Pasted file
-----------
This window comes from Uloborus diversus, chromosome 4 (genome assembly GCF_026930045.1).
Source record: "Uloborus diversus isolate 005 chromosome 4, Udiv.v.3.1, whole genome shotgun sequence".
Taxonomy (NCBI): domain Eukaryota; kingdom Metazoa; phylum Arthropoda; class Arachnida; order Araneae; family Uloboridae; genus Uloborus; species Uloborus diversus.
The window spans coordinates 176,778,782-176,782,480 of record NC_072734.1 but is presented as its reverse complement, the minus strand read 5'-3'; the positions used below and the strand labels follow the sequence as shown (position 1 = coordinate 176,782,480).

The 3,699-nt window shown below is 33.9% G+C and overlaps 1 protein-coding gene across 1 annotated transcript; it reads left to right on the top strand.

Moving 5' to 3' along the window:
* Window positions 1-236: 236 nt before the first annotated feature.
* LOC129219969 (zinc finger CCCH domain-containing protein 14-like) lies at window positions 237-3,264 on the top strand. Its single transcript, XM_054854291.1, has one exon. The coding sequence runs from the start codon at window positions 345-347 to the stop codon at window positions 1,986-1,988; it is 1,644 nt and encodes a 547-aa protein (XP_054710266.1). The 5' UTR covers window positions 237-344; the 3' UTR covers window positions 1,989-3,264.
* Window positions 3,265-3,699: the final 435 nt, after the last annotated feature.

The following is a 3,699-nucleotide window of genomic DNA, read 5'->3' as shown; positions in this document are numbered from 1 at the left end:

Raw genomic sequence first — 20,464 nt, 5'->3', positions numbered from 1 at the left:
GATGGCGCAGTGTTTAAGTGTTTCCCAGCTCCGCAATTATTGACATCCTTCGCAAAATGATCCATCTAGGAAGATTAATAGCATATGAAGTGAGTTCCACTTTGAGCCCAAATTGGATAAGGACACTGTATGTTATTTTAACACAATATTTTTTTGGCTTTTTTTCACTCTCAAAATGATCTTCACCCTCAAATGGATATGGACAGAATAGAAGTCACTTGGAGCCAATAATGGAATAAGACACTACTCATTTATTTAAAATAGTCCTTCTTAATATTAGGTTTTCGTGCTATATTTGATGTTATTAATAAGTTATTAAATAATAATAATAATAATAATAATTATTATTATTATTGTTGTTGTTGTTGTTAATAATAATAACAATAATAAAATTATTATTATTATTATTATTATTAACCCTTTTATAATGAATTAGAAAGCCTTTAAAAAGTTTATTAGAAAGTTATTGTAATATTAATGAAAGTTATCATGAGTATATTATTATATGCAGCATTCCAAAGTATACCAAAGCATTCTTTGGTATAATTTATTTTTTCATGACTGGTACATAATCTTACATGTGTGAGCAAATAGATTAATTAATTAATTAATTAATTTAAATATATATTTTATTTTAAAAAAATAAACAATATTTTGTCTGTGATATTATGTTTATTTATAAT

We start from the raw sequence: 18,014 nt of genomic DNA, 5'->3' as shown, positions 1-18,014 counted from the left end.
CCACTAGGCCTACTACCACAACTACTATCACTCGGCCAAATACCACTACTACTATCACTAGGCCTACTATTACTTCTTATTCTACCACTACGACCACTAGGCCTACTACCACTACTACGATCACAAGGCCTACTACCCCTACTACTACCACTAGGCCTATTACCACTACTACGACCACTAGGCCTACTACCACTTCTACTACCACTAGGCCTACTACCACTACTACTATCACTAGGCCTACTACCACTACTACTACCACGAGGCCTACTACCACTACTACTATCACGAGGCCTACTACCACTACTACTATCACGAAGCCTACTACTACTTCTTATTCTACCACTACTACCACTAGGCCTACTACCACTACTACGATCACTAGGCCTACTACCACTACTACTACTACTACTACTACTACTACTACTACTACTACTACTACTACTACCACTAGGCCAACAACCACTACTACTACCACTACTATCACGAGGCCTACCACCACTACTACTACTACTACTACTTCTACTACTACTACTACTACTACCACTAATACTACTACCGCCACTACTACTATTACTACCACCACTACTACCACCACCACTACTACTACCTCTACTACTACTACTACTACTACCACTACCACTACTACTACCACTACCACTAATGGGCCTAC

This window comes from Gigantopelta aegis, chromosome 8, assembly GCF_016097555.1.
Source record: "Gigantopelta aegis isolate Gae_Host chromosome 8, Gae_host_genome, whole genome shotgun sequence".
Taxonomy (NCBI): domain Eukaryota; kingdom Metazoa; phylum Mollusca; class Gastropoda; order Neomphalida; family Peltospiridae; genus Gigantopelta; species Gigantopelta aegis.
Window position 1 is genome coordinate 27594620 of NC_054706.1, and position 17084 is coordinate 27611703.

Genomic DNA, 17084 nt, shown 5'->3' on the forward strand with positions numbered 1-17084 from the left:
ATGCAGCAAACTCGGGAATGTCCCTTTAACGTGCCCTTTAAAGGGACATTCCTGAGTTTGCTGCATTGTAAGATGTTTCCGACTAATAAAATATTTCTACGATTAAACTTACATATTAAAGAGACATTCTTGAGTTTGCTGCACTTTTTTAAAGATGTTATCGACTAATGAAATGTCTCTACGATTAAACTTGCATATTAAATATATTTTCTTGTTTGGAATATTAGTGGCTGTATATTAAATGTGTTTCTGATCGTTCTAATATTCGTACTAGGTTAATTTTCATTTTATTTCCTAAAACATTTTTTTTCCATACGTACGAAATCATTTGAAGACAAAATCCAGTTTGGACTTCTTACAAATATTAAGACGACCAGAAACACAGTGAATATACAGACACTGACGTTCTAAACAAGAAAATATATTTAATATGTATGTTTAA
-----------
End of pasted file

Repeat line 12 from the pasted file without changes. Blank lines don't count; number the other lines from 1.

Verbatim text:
GATGGCGCAGTGTTTAAGTGTTTCCCAGCTCCGCAATTATTGACATCCTTCGCAAAATGATCCATCTAGGAAGATTAATAGCATATGAAGTGAGTTCCACTTTGAGCCCAAATTGGATAAGGACACTGTATGTTATTTTAACACAATATTTTTTTGGCTTTTTTTCACTCTCAAAATGATCTTCACCCTCAAATGGATATGGACAGAATAGAAGTCACTTGGAGCCAATAATGGAATAAGACACTACTCATTTATTTAAAATAGTCCTTCTTAATATTAGGTTTTCGTGCTATATTTGATGTTATTAATAAGTTATTAAATAATAATAATAATAATAATAATTATTATTATTATTGTTGTTGTTGTTGTTAATAATAATAACAATAATAAAATTATTATTATTATTATTATTATTAACCCTTTTATAATGAATTAGAAAGCCTTTAAAAAGTTTATTAGAAAGTTATTGTAATATTAATGAAAGTTATCATGAGTATATTATTATATGCAGCATTCCAAAGTATACCAAAGCATTCTTTGGTATAATTTATTTTTTCATGACTGGTACATAATCTTACATGTGTGAGCAAATAGATTAATTAATTAATTAATTAATTTAAATATATATTTTATTTTAAAAAAATAAACAATATTTTGTCTGTGATATTATGTTTATTTATAAT